Fire is a frequent disturbance in the boreal forest because of the combustible nature of the trees and a warm, dry climate that facilitates severe fire weather. Fires in the boreal typically kill most trees, and as a result the boreal forest is a patchwork of forest stands that reflect the time since the last fire. The species composition of plants and animals changes over time through a process called succession.
During a typical year there are over 9,000 forest fires in Canada, burning an average of 2.5 million hectares (ha) or 25,000 square kilometres. The number of fires and area burned can vary dramatically from year to year.
The percentage of annual area burned within a region is often used to estimate the frequency of fires. If an average of 1% of an area burned each year for 100 years, the fire frequency would be estimated at 100 years. Fire frequency varies widely and depends on the location and the period over which it is calculated. For Canadian forests, historic fire frequencies can be as short as 10 years or as long as 1000 years. The boreal forest typically has a fire frequency of 50 to 200 years, fire being more frequent in the west and less in the east.
Species that need fire in order to replace themselves are fire-dependent. For example, jack pine need the heat from fire to open their cones or else seeds will not be released and the stand will not be renewed. If enough time passes between fires, other species may invade and eventually eliminate jack pine from the landscape.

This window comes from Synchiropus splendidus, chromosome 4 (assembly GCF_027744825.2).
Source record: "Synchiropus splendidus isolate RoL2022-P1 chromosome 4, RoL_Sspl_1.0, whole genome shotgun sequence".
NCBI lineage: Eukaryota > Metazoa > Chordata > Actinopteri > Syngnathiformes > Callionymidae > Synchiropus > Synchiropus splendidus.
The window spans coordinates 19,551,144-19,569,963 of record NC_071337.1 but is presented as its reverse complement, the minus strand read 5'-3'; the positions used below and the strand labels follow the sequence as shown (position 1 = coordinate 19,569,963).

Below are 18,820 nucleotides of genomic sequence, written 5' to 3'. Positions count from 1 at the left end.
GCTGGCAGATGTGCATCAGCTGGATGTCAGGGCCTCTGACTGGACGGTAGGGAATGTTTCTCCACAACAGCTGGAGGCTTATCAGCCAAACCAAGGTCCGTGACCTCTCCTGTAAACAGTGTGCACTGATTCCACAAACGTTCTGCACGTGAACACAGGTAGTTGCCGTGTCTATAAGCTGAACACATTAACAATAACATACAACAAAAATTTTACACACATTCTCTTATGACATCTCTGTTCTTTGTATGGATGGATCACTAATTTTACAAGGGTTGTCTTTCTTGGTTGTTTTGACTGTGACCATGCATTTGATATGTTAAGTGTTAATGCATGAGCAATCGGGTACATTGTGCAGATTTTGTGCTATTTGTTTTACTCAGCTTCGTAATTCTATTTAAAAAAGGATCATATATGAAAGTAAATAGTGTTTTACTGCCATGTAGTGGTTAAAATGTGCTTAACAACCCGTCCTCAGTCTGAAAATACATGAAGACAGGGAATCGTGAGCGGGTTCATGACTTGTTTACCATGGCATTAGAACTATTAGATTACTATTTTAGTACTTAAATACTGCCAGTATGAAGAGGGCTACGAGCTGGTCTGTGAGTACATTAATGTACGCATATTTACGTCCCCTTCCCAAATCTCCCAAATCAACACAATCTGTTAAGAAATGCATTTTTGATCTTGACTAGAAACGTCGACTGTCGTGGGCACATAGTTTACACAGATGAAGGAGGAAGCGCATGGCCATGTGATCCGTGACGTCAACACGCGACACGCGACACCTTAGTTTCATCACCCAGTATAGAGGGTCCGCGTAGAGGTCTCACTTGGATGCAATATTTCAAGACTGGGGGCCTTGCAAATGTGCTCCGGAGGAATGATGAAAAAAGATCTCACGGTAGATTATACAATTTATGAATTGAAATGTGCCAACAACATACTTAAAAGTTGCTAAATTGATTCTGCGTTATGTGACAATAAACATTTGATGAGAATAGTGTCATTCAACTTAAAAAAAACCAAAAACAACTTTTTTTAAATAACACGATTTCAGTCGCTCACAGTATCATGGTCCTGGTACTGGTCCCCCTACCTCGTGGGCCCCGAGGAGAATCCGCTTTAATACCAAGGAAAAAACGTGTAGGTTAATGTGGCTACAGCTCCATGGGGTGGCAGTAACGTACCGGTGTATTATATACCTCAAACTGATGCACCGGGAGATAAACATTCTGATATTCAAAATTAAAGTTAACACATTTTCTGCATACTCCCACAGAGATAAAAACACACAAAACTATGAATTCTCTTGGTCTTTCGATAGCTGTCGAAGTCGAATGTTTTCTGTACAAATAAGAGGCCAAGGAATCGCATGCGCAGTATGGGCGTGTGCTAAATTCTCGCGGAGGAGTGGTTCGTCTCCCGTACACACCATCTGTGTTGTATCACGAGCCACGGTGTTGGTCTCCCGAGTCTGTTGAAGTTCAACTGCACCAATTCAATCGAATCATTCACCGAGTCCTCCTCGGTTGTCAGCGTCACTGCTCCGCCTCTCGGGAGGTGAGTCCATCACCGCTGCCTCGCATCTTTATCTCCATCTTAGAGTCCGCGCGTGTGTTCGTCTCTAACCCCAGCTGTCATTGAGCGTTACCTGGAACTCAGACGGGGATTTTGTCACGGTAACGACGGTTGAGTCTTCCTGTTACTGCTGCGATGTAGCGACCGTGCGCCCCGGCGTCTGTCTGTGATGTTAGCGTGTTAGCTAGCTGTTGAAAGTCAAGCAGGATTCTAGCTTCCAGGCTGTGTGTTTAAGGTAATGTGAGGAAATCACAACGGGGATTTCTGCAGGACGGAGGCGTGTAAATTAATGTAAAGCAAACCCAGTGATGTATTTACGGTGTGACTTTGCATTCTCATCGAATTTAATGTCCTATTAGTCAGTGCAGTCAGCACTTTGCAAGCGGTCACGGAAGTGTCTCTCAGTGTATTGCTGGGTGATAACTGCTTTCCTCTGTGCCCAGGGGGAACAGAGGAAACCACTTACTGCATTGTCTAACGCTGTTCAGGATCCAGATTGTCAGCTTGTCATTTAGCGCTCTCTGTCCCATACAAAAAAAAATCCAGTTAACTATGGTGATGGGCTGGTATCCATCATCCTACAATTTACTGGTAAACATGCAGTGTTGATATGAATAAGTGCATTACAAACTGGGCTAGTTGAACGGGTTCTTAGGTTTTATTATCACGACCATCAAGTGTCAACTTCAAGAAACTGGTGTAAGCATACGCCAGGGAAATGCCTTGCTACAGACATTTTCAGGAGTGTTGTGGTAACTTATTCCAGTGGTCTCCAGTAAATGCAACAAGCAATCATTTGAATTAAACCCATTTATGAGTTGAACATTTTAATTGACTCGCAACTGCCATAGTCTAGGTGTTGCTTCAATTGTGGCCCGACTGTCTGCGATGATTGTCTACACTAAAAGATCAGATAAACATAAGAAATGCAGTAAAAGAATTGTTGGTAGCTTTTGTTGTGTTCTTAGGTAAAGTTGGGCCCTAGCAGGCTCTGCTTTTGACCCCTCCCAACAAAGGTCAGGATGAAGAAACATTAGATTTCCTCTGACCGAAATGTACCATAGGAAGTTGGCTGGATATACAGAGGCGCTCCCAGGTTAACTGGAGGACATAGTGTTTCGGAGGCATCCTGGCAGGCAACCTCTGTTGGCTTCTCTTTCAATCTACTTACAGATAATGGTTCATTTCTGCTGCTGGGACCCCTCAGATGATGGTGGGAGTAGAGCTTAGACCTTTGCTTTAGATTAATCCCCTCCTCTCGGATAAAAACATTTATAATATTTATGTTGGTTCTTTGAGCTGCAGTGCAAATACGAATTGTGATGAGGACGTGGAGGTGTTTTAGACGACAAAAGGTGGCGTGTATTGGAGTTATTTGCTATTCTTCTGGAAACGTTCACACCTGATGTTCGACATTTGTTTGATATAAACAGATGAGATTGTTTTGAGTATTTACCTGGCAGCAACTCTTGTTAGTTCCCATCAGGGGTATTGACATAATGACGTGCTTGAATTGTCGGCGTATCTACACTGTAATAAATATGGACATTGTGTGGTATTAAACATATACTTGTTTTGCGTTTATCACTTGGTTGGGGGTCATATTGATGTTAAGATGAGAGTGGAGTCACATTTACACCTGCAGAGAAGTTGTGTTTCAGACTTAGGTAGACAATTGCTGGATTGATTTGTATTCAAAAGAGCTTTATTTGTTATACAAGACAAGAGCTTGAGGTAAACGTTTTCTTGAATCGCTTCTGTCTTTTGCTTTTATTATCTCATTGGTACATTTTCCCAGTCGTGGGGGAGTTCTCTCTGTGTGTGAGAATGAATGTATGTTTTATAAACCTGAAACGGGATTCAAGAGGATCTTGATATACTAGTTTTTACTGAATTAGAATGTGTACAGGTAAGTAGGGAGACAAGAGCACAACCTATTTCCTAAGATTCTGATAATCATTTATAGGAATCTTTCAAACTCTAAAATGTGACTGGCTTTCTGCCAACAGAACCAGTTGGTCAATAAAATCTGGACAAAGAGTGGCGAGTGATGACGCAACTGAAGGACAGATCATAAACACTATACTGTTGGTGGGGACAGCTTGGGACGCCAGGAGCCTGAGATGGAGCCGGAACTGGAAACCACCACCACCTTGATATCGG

Prescribed burning refers to the use of planned and controlled fires to reduce the built-up fuels in forested areas. This improves the health of an ecosystem and helps to protect the people living and working in forested areas as well as their homes and businesses.
Prescribed burns can be used to reduce the build-up of surface fuels and reduce the risk of large fires starting later or to promote a natural landscape and habitat for wildlife. In some situations, agencies in Canada ignite fires to allow some fires to burn freely in order to promote beneficial ecological impacts or to meet other land management objectives.
Needles, leaves, and branches are highly flammable fuels and can increase the likelihood that a fire will be able to spread through an area if they have accumulated on the forest floor. If an area is fire-free for a long time, the build-up of these forest fuels could possibly increase the intensity of the next fire that occurs.
Some drier forest types, such as in the interior of British Columbia, had more frequent fire cycles in the past. Fire suppression along with logging and grazing practices have resulted in increased stand densities and greater potential for crown fires (fires that move through the upper parts of the trees). For many northern ecosystems there is sufficient fuel available for fire, and build-up is not an issue. A more important consideration is whether there are breaks between fuel sources or if they are continuous, which can determine the area over which a fire will grow.